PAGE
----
We loved the original Dance Central, more than most eight-out-of-ten games that float through the office. We loved the visual style, we loved the soundtrack, we loved the full body detection. But we loved it in spite of a couple of technical niggles, most notably the lack of a proper, simultaneous two player mode - a product of pushing to get the game out for the launch of Kinect.
For Dance Central 2 there are no such technical limitations. In fact, the game overcompensates by allowing you to play the entire Crew Challenge 'career' mode in co-op. It also atones for the sins of the father by allowing you to import the songs from Dance Central and play them in two-player mode too. We think Harmonix has more than made up for its omission last time around.
But that's not the only reason Dance Central is a better game than the original. That career mode offers structure that simply wasn't there in the first game and the tantalising reward of unlocking the Gaga-style Glitterati is reason enough to commit the time to it. The actual characters themselves are less insufferable too, refraining from openly slagging you off to your face.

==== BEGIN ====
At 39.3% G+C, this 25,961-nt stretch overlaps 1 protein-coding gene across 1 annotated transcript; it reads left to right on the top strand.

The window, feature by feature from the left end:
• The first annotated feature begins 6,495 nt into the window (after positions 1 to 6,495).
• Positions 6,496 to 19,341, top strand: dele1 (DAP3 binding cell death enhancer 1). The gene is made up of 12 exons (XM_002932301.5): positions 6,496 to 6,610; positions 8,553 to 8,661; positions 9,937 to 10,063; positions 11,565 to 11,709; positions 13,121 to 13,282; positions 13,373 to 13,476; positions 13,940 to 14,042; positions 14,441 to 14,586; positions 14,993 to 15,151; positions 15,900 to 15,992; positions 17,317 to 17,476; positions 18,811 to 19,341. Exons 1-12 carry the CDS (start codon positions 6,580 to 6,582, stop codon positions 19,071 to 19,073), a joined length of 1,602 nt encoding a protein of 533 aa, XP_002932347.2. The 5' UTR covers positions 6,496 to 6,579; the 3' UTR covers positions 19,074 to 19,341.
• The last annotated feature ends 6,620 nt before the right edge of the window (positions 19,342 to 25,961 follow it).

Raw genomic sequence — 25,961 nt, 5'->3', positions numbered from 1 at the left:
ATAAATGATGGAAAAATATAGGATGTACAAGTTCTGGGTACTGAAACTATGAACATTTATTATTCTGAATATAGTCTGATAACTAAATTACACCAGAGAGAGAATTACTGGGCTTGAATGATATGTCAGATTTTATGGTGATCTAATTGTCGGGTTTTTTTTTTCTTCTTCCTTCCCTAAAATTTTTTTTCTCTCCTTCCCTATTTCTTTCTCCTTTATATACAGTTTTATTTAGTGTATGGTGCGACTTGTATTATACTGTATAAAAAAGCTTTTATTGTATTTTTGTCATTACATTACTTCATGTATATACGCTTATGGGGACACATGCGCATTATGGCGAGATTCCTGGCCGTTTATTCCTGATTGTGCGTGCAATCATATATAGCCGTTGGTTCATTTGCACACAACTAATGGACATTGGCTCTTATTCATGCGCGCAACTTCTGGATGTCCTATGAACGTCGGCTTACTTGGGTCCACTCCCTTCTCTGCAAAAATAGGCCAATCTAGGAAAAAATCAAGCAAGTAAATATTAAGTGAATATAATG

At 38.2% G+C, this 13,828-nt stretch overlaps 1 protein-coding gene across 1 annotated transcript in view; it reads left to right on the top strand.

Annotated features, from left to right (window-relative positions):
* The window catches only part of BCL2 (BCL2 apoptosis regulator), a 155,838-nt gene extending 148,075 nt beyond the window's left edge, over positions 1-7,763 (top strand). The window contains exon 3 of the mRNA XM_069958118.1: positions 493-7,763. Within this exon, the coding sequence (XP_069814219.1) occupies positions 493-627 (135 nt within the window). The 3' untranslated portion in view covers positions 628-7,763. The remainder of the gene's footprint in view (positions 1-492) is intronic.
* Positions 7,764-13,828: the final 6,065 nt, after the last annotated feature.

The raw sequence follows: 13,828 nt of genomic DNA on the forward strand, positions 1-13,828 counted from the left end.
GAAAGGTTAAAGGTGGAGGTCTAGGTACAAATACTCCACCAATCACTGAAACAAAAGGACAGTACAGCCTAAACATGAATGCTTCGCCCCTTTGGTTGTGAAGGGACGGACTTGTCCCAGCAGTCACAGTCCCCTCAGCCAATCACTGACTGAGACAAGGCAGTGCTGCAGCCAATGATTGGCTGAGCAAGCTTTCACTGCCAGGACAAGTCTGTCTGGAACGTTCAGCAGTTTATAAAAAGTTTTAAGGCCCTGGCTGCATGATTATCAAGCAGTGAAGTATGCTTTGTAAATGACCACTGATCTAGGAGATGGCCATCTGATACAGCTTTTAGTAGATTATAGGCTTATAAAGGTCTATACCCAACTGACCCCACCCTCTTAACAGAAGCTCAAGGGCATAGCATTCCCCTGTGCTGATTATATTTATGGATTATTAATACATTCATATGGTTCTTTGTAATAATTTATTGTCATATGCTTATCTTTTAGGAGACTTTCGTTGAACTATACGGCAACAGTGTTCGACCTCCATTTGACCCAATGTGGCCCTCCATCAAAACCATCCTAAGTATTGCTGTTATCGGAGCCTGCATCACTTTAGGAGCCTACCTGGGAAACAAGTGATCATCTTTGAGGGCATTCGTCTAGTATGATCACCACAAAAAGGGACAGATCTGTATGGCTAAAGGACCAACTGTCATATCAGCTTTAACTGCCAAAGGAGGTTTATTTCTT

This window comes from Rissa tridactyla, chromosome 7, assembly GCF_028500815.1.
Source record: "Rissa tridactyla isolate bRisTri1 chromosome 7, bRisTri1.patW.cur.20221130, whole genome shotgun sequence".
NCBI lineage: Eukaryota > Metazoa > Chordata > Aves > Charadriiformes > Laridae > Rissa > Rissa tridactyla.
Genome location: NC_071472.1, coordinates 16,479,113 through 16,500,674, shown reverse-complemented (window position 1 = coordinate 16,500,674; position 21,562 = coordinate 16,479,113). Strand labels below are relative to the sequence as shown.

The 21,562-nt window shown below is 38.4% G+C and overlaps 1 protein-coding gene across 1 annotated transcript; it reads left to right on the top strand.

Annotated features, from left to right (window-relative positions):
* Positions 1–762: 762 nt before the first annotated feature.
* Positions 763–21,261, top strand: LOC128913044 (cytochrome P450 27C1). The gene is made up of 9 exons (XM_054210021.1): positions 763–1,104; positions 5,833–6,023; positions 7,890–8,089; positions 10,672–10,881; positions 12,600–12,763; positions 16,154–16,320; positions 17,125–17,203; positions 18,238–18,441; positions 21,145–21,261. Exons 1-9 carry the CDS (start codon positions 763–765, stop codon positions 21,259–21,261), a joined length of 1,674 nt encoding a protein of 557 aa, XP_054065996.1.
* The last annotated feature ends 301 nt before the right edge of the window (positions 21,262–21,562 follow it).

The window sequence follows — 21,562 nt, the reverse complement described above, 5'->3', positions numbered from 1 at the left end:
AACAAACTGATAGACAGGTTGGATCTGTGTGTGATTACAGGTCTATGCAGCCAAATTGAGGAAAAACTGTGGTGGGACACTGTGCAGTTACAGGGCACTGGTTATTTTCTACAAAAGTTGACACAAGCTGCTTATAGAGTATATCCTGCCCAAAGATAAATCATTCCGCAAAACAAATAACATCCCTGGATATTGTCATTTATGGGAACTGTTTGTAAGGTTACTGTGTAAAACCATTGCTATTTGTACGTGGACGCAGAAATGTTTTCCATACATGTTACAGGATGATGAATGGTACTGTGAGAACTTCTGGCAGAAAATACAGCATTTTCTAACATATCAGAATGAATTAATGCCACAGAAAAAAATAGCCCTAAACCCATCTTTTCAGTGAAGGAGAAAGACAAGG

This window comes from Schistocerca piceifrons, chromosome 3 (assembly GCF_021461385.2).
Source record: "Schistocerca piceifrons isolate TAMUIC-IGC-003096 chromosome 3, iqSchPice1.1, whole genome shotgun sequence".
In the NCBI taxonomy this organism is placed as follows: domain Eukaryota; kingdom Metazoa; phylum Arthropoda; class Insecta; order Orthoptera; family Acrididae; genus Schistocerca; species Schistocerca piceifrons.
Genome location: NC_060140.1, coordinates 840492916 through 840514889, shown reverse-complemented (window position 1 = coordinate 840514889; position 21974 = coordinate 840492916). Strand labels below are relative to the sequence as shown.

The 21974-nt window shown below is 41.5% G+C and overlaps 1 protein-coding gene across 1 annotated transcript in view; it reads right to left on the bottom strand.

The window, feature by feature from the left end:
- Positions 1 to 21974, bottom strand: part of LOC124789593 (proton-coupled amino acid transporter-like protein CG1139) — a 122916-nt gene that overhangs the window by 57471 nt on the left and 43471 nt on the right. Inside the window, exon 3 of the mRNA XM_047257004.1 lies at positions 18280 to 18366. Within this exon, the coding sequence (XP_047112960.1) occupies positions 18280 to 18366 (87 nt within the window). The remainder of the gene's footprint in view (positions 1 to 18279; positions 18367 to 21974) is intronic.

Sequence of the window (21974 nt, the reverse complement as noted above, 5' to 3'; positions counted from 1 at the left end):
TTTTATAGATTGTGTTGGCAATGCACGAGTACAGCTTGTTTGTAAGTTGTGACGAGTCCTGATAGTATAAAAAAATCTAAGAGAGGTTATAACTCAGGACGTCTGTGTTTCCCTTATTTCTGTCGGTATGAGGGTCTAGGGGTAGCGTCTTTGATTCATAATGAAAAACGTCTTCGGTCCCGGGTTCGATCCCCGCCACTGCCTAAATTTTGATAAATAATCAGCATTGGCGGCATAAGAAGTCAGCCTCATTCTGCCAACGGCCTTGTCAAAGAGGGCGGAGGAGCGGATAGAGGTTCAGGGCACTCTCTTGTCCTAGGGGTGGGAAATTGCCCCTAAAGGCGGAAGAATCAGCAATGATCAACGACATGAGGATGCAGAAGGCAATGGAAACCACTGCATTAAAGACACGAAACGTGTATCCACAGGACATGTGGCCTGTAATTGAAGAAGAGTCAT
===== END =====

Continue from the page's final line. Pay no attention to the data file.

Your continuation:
Of course a dance game is nothing without its playlist and Dance Central 2 comes out swinging in that department. There's a perceptible shift towards the more poppy, contemporary end of the spectrum, with the quality control as brilliant as we've come to expect from Harmonix.
There are still classics in there - including the incredible What Is Love by Haddaway - but if you rear back like a startled horse when you hear the name Justin Bieber, you may have to swallow your pride and just get stuck in. You never know, you might even discover you like it.
The variety of moves has been bolstered as well. Even if you mastered all the routines from the first game, you'll find yourself learning a huge number of new, often more complex steps. Careful balancing and an improved Break It Down mode ensure it's not actually more difficult, though, just more sophisticated.
Dance Central 2 is a clear improvement on its already-excellent predecessor and is now absolutely the dance game that Kinect deserves. Those who can't stomach the more narrow selection of musical genres will be upset, but this is still the slickest, sexiest dance game around.
It's a ready-made party in a DVD case
- Technically improved
- Loads of brilliant tunes
- Tons of new moves
- Achingly stylish
- Less variety in the playlist